BED AND BREAKFAST IN BOLOGNA   ACCOMMODATION IN BOLOGNA   ERBORISTERIA   WEBMASTER

 

 

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Home page. This is the beginning of our travel...

In 1506 Pope Julius 11 aroused the discontented people against the Bentivoglio domination and restored the legate authority above a Senate composed yet again of noble men. This regime lasted for about three centuries, and made Bologna the second most important town, after Rome, of the Papal States.
The fall of the Bentivoglio, brought about by their enemies, the Malvezzi, took place in 1506. Their palace was destroyed by wave of violence, thus producing the wellknown "Guasto" (ruins) from which the Via del Guasto and the recently designed Giardino del Guasto, near the Municipal Theatre, get their names; this was, in fact, the area were the "palazzo" stood, because the present Palazzo Bentivoglio, at No. 8 Via Belle Arti, was built in a later period, 1550-60, probably by Bartolomeo Triachini. At this point Bologna lost all its autonomy and became the "second town" after Rome, the capital of the Northern Papal States. In recognition of its new role Pope Clement VII in 1530 crowned Charles V as Emperor of the Holy Roman Empire in the St. Petronio church.
The Papal Court very often came to Bologna, (here, as early as 1515, Leon X met Francis I King of France). Probably Luther saw here, not in Rome, the curial pomp which finally convinced him to carry out the Reformation.
Following the Bentivoglio tradition in the first part of the XVI century important "foreign" architects were invited to Bologna where they created the first architectural examples which the future Bolognese architects would follow.

The Palazzo dei Banchi, named after the bankers' shops it housed, was brought to its present shape according to a project by Jacopo Barozzi, called "11 Vignola"; it completed Piazza Maggiore hiding with its large architectural span, the hovels built along the old market streets (Via Pescherie Vecchie, Via Drapperie, Via Clavature);
access to these streets is through the arches of the portico. Together with the Vignola - to whom the "palazzi" Bocchi (No. 21, Via Goito) and Boncompagni (No. 8, Via del Monte) are ascribed - other great "foreign" architects working in Bologna in that period were: Baldassarre Peruzzi, who planned the Ghisilardi chapel in St. Domenico and, perhaps, the Palazzo Albergati at No.s 26 -28 of Via Saragozza; Giulio Romano, who, besides the project prepared for St. Petronio left us the tomb of Lodovico di Boccadiferro in St.Francesco; Andrea Marchesi di Formigine to whom the following works are ascribed: the portico of St. Bartolomeoin StradaMaggiore, the Palazzo Dal Monte. at No.s 3-5 of Via Galliera, the Palazzo Fantuzzi (in collaboration with others) at No. 23 of Via St. Vitale, the Palazzo Salina-Amorini, at No.s 9-11 of Via St. Stefano, the Palazzo Paselli at No. 4 of Via St. Maria Maggiore. These "foreign" architects created examples which the Bolognese architects would follow for future work in the city, from the second half of the 16th Century. Besides the palaces mentioned above, 15thCentury Bolognese architecture can be noted in the following important buildings; the Archiginnasio (see); in Via Zamboni there are the palaces Malvezzi de' Medici , Salem Magnani , Riario, Poggi ); in Via St. Vitale the Orsi.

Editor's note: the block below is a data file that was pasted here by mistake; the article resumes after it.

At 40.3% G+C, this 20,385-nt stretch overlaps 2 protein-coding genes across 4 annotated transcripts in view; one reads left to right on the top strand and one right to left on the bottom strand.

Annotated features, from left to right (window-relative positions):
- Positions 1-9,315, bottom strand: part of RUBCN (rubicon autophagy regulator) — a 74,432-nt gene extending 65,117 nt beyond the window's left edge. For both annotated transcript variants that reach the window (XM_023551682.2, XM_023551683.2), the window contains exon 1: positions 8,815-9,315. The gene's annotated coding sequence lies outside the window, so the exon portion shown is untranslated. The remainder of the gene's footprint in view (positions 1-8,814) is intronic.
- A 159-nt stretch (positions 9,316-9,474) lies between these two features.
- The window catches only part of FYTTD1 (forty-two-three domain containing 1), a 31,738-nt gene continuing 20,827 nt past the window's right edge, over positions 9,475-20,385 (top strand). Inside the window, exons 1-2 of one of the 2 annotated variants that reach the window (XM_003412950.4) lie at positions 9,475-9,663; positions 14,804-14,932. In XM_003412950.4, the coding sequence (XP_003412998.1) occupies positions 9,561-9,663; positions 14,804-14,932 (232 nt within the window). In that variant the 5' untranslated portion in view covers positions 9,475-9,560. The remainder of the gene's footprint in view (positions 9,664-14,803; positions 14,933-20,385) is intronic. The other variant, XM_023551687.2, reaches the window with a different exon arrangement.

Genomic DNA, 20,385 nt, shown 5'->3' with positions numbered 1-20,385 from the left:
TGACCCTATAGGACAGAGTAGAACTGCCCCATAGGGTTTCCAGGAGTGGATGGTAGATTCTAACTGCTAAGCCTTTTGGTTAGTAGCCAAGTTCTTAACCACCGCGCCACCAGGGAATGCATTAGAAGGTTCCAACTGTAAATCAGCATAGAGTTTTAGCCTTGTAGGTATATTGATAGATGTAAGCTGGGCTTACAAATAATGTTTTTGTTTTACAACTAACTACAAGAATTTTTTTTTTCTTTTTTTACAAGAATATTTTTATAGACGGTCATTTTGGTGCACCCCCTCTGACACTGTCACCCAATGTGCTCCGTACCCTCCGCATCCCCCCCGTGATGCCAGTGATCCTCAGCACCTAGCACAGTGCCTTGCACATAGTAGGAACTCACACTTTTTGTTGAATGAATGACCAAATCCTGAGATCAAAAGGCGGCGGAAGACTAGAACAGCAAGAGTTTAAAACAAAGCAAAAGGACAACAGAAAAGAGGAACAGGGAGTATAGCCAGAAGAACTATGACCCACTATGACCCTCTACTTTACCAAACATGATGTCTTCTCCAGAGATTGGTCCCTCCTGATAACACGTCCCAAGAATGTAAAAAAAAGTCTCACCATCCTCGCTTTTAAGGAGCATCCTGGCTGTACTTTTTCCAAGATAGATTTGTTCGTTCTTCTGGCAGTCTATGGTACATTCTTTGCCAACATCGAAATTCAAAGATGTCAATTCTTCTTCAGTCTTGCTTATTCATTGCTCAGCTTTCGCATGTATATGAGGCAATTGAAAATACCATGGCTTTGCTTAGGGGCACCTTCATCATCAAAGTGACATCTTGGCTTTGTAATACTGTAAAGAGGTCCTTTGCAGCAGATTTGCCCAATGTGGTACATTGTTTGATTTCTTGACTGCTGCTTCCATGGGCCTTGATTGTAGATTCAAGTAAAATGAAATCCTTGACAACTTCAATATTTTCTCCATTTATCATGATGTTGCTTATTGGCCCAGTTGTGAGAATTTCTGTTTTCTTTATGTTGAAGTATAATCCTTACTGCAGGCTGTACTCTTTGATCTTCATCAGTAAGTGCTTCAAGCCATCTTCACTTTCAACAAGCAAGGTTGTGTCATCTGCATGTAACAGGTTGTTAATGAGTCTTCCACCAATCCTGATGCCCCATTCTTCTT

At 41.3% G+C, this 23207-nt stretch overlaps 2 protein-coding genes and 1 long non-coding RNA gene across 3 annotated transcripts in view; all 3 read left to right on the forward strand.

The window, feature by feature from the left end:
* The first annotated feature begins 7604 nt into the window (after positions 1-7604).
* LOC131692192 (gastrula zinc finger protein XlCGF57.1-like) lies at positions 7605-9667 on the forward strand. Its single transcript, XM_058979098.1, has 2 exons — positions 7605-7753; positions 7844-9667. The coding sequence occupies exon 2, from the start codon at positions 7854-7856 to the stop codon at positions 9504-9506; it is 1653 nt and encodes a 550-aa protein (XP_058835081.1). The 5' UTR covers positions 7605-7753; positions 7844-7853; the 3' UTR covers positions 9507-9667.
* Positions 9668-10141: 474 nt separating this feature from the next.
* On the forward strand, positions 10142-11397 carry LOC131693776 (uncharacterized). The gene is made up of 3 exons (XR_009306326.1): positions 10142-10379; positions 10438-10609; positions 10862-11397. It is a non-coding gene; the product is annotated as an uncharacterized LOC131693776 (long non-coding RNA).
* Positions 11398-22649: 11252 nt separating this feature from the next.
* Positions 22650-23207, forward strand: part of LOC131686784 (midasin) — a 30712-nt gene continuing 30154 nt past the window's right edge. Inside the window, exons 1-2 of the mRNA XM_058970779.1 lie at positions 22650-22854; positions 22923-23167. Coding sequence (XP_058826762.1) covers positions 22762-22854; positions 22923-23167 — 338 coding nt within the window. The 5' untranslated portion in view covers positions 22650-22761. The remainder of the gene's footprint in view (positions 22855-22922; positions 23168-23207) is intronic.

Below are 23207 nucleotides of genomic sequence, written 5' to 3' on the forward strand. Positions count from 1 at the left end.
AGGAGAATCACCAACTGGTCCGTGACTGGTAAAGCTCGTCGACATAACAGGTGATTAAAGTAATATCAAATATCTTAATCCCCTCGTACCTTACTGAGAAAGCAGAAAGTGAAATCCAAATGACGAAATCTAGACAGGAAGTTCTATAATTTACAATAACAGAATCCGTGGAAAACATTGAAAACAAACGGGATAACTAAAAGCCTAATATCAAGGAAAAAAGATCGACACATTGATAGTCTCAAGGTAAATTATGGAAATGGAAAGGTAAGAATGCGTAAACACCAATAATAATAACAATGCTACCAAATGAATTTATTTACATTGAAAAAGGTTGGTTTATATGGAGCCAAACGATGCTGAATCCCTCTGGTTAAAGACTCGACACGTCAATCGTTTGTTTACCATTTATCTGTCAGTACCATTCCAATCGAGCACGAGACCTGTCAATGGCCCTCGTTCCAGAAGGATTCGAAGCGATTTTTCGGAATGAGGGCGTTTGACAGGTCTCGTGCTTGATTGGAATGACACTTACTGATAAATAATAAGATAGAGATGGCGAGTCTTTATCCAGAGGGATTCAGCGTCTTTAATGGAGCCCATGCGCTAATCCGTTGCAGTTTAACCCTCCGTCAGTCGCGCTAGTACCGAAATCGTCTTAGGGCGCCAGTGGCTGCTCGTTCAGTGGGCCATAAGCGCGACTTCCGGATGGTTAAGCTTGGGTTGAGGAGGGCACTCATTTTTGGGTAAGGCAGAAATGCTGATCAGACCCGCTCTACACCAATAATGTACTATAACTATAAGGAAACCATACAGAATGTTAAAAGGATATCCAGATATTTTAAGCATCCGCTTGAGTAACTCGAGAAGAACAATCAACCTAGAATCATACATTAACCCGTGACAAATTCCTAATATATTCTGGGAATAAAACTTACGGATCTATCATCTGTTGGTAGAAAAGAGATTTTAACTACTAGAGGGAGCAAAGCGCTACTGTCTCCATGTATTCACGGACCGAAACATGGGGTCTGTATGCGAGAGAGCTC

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General - Environment - Iron and Etruscan Age - Roman Age - Patron Saint- The Commune - Alma mater studiorum - Re Enzo - Porticoes - St Peter - Gothic - 14th Century - Piazza Maggiore - Aristocratic palaces - Brick and other stones - Early 15th Century - Archiginnasio - Counter Reformation Renaissance - 16th Century - Great portico ribbons - Frescoes in palaces - The "scenographic" cityNapoleon's republics - Fall of Church power - The Restoration - Haussmann style - The new Century - Floreal style - Rationalism - World War - Active preservation - Around 2000